Visionary ( is another Windows program that provides many of the features available in Sanction II and TrialDirector. Visionary offers a free version that may provide all of the features some lawyers require. Clarity Legal Software offers TrialSmart for the Mac operating system ( This software provides functionality that is close to that of the leading programs and sells for $249.

C. The necessary equipment.

In order to efficiently prepare a case for presentation and effectively present that case to a jury, a number of pieces of equipment are required. Some of this equipment is already available in the majority of offices. Some of it may be available at the location of the trial or hearing or can be rented for trial.

• Scanning – In order to present documents in electronic format, they must either start as electronic documents (digital images, videos, electronic mail) or be converted into an electronic format. Paper documents must be scanned. The majority of documents will be scanned in black and white, though some may need to scanned in color. Many offices use copiers that are capable of scanning large volumes of black and white documents. In that context, an inexpensive color scanner can be purchased for under $200 to allow for the scanning of photographs and color documents. A single sheet feed scanner, such as the Fujitsu Scansnap, can scan color an black and white documents at a relatively high speed (18 pages per minute) for under $500.

• Laptop computer – Most modern, business oriented laptops with the capability to output to a second display will be powerful enough to run the software described above. InData recommends an Intel Core 2 Duo processor running at 2.33 Ghz or faster to run TrialDirector. Sanction II requires at least a Pentium 4. A computer with extra memory and a more powerful graphics card is preferable for the presentation of video content.

• Projector – These have become much more affordable over the last few years. For trial presentation purposes, attorneys should look for a projector with at least 3000 lumens (which is a measure of how bright an image the projector can produce) and XGA (1024 x 768) resolution. Portable projectors meeting these requirements are currently available for less that $1500.

• Screen – For trials occurring in most Maine courthouses, counsel should plan to bring a high quality portable screen. The screen should be 4:3 ratio and at least 80″ diagonal. Quality screens meeting these specifications retail for approximately $500.

• Other equipment – Some attorney may find laser pointers, remote controls, portable scanners and printers, and other accessories helpful, but they are not essential to present a case at trial effectively. Given the setup of many courtrooms in Maine, any attorney attempting electronic presentation should come prepared with long extension cords and video cables, as well as power strips.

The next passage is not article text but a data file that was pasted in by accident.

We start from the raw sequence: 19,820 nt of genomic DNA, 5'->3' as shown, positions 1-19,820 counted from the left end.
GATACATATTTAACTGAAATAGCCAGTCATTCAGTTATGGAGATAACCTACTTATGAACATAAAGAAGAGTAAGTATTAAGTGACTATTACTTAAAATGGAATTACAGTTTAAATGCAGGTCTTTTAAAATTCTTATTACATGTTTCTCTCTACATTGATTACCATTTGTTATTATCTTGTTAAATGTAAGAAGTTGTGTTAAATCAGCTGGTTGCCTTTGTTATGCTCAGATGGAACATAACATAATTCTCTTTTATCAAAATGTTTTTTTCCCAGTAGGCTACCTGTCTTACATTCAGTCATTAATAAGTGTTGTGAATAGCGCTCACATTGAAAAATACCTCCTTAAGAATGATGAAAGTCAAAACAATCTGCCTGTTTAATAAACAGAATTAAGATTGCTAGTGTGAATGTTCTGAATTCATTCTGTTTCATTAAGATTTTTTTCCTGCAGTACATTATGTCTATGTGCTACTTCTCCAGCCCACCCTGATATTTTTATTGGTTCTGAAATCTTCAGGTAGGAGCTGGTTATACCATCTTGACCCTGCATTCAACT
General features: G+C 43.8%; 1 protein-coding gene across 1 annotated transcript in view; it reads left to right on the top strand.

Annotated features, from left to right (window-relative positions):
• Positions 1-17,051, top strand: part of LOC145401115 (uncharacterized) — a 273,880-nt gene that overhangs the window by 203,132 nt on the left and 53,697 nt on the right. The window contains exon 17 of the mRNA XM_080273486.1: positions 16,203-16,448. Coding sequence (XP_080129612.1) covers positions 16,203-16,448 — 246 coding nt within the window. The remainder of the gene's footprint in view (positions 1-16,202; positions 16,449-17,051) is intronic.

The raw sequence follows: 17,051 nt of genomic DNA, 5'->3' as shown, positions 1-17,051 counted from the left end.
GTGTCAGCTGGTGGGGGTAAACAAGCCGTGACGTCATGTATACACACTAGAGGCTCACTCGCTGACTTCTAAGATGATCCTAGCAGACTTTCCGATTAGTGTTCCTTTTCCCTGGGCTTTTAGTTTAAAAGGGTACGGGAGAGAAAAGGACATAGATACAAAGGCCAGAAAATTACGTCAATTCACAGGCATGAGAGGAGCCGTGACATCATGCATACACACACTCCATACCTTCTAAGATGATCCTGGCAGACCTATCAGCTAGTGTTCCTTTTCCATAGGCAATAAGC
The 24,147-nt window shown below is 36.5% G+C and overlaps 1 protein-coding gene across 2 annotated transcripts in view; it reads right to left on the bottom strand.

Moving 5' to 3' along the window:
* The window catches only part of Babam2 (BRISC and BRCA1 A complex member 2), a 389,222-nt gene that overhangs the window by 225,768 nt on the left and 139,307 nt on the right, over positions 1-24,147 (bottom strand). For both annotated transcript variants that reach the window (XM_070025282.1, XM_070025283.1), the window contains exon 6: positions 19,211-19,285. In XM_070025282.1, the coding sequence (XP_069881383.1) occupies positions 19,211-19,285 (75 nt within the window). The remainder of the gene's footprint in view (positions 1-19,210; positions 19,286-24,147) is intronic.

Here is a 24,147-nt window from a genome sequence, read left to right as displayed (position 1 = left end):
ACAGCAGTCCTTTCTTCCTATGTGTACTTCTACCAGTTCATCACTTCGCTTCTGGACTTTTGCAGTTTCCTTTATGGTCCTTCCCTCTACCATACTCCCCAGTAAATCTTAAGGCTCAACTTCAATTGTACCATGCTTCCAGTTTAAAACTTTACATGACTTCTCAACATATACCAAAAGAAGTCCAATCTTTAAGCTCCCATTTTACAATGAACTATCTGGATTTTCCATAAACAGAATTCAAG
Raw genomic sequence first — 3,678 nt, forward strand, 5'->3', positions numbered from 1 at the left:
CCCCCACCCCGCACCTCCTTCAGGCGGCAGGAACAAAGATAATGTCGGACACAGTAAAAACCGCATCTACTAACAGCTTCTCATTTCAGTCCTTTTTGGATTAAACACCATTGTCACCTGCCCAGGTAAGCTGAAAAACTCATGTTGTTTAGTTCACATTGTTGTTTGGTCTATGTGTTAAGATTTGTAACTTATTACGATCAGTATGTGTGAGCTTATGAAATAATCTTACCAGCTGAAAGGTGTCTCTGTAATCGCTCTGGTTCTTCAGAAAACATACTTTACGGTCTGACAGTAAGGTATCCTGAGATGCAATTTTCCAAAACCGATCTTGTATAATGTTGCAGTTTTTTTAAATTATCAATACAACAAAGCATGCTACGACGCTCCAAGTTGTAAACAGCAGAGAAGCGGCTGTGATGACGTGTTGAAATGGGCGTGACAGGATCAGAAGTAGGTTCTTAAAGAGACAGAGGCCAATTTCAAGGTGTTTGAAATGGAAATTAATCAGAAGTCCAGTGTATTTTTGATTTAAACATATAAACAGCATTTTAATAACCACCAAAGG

D. The necessary personnel.

Presenting a case at a trial or other hearing requires all of the mental capacity of an attorney. Electronic presentation should ease, rather than increase, the burden on trial counsel. However, electronic presentation creates additional demands and requires attention during the course of a trial. For these reasons, we believe that no attorney should attempt electronic presentation at trial without assistance. This assistance can come from an associate attorney, trained staff member, or outside consultant. This person should be responsible for setting up the necessary equipment and running the presentation software during the proceedings. It is essential that the software operator understand not only the workings of the chosen trial presentation software, but also understand the operation of the projector and screen and the interaction between all of the equipment. In the context of a contested legal hearing, it is simply not a wise decision for lead trial counsel to attempt to do all of this by himself or herself.

E. Assembling the electronic presentation

There are three phases to the process of electronic presentation – getting the materials into an electronic format, bringing those materials into the chosen software, and presenting the materials at trial. While only the middle phase requires significant training and expertise, a careful approach must be employed to make the entire process as efficient as possible and to make the presentation at trial effective.

At trial, the attorney presenting an opening statement or closing argument or examining a witness must be able to call for the display of any image easily and with no advance warning. The software operator must be able to call up anything requested within seconds. To meet these requirements, each page of each document must be identified in both the physical and electronic world. While there are a number of ways to accomplish this task, this is the method that we have employed in medical malpractice cases.

• All pages of the medical record are Bates stamped prior to production during discovery. A Bates stamped record is used at trial and an electronic version of that record is loaded into the trial presentation software. The record for each medical provider is stamped with a prefix for that provider. For example, the record from Maine Medical Center would begin at “MMC001” and continue for however many pages exist. The Bates stamped records are used at deposition, so that any records utilized at deposition can be easily identified on the transcript.